So that is already the first culture clash and then after getting used to my name, “Cynthia”. I got used to my name, this was the British influence; we didn’t take Arabic names like Fatma or whatever so we took something neutral. So when I came here everybody was like, “What, you don’t have a Hebrew name?” Like I was a foreigner again! Like OK, so I decided to take a name that starts with a “C” so the male doesn’t get lost and ends with an “a”. I made it “Chava” so I introduced myself the first time as Chava, my mother didn’t know who they were talking about. Even when my husband called, he said, “Chava” she told me, “I know but who is Chava.” He told me, “your daughter”, she said “But I’m not Chava. Cynthia.” (Laughs)

So I went from Cynthia Shamash to Chava Kaplan and seriously it did have an identity crisis. It does, it does! You become your name. I did not recognize myself. Only on the dental license, I said nobody will know it’s the same person so I put the Shamash in there. And that’s how things stayed.

H- As Cynthia Shamash? Or Chava?

C-I wrote Cynthia Kaplan Shamash. Just so that I am still the, some tie to this old person.

H- And your children, what do they call you? Besides mother?

C-Well they didn’t realize because I was ashamed to name myself Cynthia. There was a time and I became Orthodox and there was a time that I was embarrassed of my Iraqi background. Because Iraqis were not traditional--and my mother like years ago her and her friends, she told me, “come, the Iraqis are having belly dancing” and I’m like, “it’s not for me. No.” I looked at them like they knew nothing about religion. They didn’t know. The rabbis today know. And my mother, like when my husband makes a statement, she go, “I know! He’s teaching me that now! Like I don’t know that!” But, but there is a sense, I felt like the Ashkenazi there was a sense like, “You don’t, you don’t, I’m sorry like with all my due respect. So this is how I perceived it, “she doesn’t know what they’re talking about.” But, but really she does. Really, truly she does. And it took years for me to, to see that. It had to settle. And I regret that I didn’t see it before but there is no regret. It is what it is. It needs time.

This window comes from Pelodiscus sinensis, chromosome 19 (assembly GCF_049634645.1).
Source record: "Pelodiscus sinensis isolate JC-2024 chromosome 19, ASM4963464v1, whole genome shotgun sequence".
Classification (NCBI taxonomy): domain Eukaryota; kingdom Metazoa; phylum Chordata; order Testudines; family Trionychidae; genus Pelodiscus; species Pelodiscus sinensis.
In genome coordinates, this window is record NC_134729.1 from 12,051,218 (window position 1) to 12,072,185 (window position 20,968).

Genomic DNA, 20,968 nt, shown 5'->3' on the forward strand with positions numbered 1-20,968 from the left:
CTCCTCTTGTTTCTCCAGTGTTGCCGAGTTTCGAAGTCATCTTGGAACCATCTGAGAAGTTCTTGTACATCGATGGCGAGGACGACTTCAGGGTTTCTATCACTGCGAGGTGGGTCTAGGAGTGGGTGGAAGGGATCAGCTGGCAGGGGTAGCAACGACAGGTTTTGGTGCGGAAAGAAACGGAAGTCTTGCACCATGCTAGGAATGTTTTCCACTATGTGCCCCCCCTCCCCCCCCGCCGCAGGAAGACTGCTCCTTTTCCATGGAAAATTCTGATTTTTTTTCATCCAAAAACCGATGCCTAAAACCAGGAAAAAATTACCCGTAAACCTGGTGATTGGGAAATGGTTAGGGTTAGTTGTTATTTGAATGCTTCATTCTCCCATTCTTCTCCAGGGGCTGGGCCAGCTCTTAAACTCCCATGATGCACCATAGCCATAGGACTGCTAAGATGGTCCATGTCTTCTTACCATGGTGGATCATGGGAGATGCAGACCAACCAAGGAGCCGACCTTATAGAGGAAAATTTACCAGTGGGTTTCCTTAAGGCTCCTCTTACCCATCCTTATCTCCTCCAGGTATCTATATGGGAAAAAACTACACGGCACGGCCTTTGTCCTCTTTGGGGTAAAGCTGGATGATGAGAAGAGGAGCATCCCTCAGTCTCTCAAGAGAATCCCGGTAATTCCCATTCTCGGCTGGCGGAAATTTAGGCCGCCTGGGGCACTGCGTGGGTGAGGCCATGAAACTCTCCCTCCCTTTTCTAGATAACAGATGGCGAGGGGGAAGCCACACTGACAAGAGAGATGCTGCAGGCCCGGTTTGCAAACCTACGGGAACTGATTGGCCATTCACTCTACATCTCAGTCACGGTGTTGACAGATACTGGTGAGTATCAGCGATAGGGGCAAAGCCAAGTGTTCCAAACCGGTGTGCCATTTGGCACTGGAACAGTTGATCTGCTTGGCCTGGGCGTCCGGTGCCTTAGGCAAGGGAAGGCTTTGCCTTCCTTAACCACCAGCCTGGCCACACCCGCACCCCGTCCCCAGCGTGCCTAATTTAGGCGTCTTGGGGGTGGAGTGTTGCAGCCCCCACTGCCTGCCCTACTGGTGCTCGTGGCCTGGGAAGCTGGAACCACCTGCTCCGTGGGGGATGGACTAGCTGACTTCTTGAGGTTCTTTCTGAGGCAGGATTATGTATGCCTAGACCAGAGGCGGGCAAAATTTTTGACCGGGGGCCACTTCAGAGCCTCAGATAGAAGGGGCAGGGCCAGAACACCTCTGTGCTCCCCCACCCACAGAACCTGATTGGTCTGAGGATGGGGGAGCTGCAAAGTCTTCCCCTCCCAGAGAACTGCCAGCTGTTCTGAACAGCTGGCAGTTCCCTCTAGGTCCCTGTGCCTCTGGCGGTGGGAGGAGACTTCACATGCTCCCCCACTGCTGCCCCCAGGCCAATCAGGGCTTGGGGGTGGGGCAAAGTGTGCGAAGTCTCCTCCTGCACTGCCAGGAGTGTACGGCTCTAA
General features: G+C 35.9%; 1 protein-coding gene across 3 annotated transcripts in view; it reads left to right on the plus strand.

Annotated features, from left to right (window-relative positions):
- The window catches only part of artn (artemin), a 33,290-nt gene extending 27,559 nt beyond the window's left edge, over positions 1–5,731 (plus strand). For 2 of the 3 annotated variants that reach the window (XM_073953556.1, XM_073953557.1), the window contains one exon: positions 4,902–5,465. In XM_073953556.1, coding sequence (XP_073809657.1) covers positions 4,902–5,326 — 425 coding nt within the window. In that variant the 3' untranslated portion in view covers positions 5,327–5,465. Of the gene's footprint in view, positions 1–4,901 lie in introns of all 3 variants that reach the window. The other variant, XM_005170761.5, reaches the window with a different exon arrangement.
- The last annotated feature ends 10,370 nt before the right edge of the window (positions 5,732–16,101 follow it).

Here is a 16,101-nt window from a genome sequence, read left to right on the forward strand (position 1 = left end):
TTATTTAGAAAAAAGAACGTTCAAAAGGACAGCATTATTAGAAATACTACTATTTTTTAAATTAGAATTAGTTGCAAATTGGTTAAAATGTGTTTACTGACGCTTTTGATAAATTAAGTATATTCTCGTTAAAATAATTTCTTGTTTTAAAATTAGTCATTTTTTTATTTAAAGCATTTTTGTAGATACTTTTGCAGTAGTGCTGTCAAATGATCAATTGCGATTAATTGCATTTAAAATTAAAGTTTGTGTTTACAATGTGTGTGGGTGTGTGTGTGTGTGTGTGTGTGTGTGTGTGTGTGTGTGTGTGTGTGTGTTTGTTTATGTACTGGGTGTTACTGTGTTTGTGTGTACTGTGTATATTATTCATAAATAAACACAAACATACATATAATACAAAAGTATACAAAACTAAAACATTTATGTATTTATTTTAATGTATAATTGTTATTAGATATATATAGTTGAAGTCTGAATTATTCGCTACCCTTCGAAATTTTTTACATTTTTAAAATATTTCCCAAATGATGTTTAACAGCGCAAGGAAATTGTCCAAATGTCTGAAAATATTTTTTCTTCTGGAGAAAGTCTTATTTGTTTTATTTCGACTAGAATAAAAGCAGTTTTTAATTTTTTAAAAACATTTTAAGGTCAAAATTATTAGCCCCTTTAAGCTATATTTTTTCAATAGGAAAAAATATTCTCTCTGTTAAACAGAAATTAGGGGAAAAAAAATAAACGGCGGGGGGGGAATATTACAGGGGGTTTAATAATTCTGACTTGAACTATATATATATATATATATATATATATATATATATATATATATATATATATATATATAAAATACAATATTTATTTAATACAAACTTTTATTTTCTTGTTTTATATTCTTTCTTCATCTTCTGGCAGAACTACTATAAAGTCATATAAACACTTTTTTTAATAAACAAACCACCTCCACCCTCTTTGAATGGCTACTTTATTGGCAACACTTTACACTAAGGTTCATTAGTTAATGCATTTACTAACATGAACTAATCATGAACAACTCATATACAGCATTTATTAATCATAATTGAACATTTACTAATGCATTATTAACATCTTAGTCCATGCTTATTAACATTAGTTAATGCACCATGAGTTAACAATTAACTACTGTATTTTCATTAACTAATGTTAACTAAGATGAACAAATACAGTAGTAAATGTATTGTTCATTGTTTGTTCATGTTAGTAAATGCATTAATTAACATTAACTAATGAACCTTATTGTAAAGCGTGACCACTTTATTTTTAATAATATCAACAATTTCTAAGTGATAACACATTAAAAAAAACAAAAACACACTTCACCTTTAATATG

H-How many children do you have and names and age please.

C- I have 5 children. Um, my oldest is a girl, Sara Tova and she’s 20. My second child is a boy, Naim, after my father and we added Gavriel with a “v” to accommodate my Ashkenazi side. Uh, after my father and I wanted to add strength. And my third child.

H-What year was he born?

C- 1995. Mt third child is Aaron, and 1997. And my fourth child is Hanana Simhah, he was born in 2000 and Benjamin Yitzhuk in 2003.

H- And they go/

C- My mother loved the Yitzhuk because she said, “Isaac is laughter, laughter” so I did that for her. I told her, “OK mom.”

H- Your mom lives in NY?

C- Yes.

H- And your other siblings, your two brothers and sisters, where do they live?

C-I have one brother in NY, David, and Linda and Olivia live in Israel.